(Original article written for and posted on MTV.COM)
For a long time now I have been fascinated by this strange and compelling scene, known as pop music.
These are the opening words spoken by legendary New York Philharmonic Composer Leonard Bernstein in the 1967 CBS documentary titled "Inside Pop : The Rock Revolution".
Why do Adults hate it? and Why do I like it? are the two questions he asks us the viewer, before delving deep into the musical minds of the likes of The Association, Canned Heat, The Beatles, The Left Banke, Frank Zappa, Herman's Hermits and Brian Wilson, who later on performs a rare solo rendition at his home studio of the song "Surf's Up" which he co-wrote with Van Dyke Parks. It's insane to think all of this was 43 years ago.
The first instrument I learnt to play was the Cello, and then the Piano. I was always a huge fan of classical music, and musicals, before the "twisted ways" of pop music took over my mind, I then taught myself drums and guitar so I could play with other musicians in High School. Playing Orchestra's obviously, is great. But my whole thing, and still is now. Is that I loved the idea of emulating songs that I heard on the radio, almost instantly, something you don't really have a choice of doing in an orchestra.
I then taught myself to read music and learn terms, and work out shapes in regards to math. Not taking lessons, i've always found with everything I like, i learn better in my own time.
Interestingly enough, i've always applied the same techniques to pop music as we had done whilst being in the orchestra. If I hear a song I like. I try to re-create it, i must have hundreds of songs stored written by some of my favourite artists, and artists i'm not a fan of, but found the music I was hearing interesting. I would do this almost identically to the best that I can, mainly just as a way of understanding the music at hand. Something that has been done in classical music for centuries.
Simply put, I just hear things that I enjoy, regardless of genre, and instantly want to experience it again and again.
I discovered within the last year that Todd Rundgren had tried the same approach with his album "Faithful". The first half which are near identical versions of recent pop hits that he was a fan of, approaching performances as classical pieces.
The "Inside Pop..." documentary is mind blowing. Seeing Leonard Bernstein excited by all these young musicians, and trying to dissect their minds as to why they pick the chords that they do, and where the melody is coming from shows the extent of his love of music, and is exactly how i've learnt to play music. I didn't realize it at the time, but it was due to something I have called Synesthesia, which i've learnt more about within the last year or so. (For further reading there's an article/interview on myself by Dr Leah Kelly of Rockerfeller University)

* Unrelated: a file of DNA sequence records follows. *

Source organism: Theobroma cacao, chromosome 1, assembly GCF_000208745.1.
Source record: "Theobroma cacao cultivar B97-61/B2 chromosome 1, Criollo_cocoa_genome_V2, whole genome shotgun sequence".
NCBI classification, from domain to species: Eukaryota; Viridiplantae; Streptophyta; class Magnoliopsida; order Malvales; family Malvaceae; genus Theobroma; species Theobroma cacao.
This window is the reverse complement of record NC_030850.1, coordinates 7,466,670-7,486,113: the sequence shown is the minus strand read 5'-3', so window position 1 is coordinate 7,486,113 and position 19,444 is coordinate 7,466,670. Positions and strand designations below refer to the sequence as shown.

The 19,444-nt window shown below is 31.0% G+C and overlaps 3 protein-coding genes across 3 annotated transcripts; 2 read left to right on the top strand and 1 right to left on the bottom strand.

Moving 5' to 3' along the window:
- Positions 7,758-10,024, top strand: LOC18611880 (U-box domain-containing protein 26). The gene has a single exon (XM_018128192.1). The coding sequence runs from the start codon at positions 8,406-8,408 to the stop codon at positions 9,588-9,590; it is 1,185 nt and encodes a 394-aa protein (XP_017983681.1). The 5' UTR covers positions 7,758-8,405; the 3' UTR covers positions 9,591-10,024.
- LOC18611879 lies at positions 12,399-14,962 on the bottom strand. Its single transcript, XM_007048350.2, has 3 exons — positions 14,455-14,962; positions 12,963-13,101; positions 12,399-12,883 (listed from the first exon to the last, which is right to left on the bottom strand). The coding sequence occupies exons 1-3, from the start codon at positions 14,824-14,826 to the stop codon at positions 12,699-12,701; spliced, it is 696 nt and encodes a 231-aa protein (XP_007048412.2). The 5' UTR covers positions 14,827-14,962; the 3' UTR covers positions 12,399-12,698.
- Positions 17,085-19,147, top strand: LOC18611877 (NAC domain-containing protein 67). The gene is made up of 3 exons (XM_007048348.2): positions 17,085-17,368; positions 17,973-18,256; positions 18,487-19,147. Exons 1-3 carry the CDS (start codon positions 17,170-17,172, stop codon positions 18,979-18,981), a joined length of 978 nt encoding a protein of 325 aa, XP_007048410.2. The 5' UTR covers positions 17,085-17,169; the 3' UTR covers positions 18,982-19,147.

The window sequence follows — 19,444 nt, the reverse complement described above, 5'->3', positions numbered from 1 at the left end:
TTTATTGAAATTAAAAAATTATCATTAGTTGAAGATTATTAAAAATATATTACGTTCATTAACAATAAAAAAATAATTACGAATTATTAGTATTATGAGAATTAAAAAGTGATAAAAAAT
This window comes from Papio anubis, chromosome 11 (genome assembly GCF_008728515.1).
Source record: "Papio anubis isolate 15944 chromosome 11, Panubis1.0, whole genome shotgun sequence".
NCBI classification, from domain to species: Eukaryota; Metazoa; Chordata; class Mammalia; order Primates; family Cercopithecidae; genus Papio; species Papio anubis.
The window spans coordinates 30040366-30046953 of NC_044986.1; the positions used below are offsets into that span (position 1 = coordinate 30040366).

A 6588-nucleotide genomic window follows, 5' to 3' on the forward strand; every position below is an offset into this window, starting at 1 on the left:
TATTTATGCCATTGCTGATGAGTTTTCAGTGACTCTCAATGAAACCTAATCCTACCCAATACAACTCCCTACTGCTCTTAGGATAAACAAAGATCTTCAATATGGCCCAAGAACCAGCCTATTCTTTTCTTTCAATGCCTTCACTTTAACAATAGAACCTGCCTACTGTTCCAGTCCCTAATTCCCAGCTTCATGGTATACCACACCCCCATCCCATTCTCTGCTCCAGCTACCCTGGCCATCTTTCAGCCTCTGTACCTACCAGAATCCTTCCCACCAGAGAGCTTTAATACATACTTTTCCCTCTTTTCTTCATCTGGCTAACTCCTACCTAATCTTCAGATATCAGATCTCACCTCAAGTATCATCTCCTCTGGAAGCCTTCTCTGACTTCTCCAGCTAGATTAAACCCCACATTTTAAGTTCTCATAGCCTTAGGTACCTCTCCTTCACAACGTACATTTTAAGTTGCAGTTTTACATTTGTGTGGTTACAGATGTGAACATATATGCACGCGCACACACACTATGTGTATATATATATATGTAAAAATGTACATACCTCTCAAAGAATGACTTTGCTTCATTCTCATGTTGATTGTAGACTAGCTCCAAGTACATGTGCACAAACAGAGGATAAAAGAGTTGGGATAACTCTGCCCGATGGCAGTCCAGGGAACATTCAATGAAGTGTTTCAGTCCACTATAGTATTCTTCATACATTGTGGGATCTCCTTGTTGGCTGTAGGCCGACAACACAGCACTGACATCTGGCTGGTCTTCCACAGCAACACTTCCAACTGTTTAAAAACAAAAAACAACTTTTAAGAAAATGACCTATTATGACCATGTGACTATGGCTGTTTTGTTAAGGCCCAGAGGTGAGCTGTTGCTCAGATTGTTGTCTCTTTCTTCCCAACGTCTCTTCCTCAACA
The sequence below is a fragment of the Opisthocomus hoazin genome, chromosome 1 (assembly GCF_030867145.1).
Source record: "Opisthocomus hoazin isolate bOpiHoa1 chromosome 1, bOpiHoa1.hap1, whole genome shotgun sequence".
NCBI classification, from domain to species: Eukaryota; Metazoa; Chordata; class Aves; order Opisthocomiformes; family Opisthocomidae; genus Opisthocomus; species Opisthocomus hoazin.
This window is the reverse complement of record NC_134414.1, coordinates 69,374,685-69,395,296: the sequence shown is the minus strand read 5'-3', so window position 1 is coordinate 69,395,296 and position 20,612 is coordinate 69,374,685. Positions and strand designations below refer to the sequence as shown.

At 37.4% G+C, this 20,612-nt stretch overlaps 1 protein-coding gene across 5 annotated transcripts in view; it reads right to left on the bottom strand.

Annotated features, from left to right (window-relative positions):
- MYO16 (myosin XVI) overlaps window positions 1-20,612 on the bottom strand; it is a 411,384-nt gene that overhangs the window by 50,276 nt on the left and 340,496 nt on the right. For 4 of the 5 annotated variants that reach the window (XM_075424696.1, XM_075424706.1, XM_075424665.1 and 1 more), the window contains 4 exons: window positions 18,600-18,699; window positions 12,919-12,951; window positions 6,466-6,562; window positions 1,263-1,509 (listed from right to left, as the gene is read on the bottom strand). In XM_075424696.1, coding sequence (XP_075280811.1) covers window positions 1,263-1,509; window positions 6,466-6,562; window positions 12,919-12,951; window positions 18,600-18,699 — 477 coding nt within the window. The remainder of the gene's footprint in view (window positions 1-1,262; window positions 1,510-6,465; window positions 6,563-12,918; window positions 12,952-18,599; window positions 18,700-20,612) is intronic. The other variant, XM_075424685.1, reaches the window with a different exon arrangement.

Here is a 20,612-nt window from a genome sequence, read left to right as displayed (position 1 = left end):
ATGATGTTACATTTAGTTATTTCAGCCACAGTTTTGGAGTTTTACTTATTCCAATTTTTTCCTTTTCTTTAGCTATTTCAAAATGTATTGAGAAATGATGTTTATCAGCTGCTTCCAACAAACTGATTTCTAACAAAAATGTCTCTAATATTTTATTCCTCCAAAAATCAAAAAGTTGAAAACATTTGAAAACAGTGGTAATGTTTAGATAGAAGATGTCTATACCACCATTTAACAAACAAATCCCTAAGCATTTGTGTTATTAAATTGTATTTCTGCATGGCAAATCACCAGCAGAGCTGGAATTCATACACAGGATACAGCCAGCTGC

There is no denying in anyone's mind that this documentary took place at the exact crux / point of transformation of pop music, which would change the landscape forever.
The use of the Lydian mode by artists that had no idea that they were rejecting the Gershwin-esque Chromatic chords.. but were simply kids doing what they wanted to do. At a time where they were pushing the boundaries of music, but not just for the sake of it.
Bernstein also digs into the lyrical themes of these young writers, talking frankly about their expressive code names for various drugs that they would sing their love of, and his admiration of their grammar, at points stating how they could be in "any good poetry book".
He takes it seriously, and shows these musicians the utmost respect. Something that must have taken quite some guts in a time when parents were burning kids records without question.
Last year I got to work with Van Dyke Parks on some music which will hopefully be released in the near future. Watching the music grow from my simple ideas into his fantastic vision is something that will stay with me forever. I'll never forget when asking him about how one song was sounding whilst I was in New York, and he was finishing it off in L.A. He replied with how radio play was a sure thing for it.
Now if I told you that these songs do NOT sound like the Black Eyed Peas you wouldn't be shocked. I am certain there will be no radio play of these songs, but that;s just it..
The strange and twisted way we all view pop music is something truly wonderful.
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